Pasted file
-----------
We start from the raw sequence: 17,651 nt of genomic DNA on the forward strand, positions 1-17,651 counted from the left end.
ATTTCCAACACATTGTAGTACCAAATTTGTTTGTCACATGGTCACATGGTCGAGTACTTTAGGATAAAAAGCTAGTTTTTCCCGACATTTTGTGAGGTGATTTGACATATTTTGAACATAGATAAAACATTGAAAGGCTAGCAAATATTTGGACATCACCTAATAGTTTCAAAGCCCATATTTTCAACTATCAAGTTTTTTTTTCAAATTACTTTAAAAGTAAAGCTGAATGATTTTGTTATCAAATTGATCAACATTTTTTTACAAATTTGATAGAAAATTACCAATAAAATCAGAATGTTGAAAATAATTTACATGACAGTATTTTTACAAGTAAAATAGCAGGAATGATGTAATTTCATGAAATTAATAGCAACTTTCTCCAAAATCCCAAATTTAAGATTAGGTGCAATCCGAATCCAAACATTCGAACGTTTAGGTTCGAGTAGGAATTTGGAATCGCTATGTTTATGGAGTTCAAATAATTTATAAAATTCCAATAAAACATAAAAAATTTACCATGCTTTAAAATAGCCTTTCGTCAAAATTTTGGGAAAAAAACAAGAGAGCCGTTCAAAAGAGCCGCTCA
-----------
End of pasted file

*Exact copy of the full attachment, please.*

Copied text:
We start from the raw sequence: 17,651 nt of genomic DNA on the forward strand, positions 1-17,651 counted from the left end.
ATTTCCAACACATTGTAGTACCAAATTTGTTTGTCACATGGTCACATGGTCGAGTACTTTAGGATAAAAAGCTAGTTTTTCCCGACATTTTGTGAGGTGATTTGACATATTTTGAACATAGATAAAACATTGAAAGGCTAGCAAATATTTGGACATCACCTAATAGTTTCAAAGCCCATATTTTCAACTATCAAGTTTTTTTTTCAAATTACTTTAAAAGTAAAGCTGAATGATTTTGTTATCAAATTGATCAACATTTTTTTACAAATTTGATAGAAAATTACCAATAAAATCAGAATGTTGAAAATAATTTACATGACAGTATTTTTACAAGTAAAATAGCAGGAATGATGTAATTTCATGAAATTAATAGCAACTTTCTCCAAAATCCCAAATTTAAGATTAGGTGCAATCCGAATCCAAACATTCGAACGTTTAGGTTCGAGTAGGAATTTGGAATCGCTATGTTTATGGAGTTCAAATAATTTATAAAATTCCAATAAAACATAAAAAATTTACCATGCTTTAAAATAGCCTTTCGTCAAAATTTTGGGAAAAAAACAAGAGAGCCGTTCAAAAGAGCCGCTCA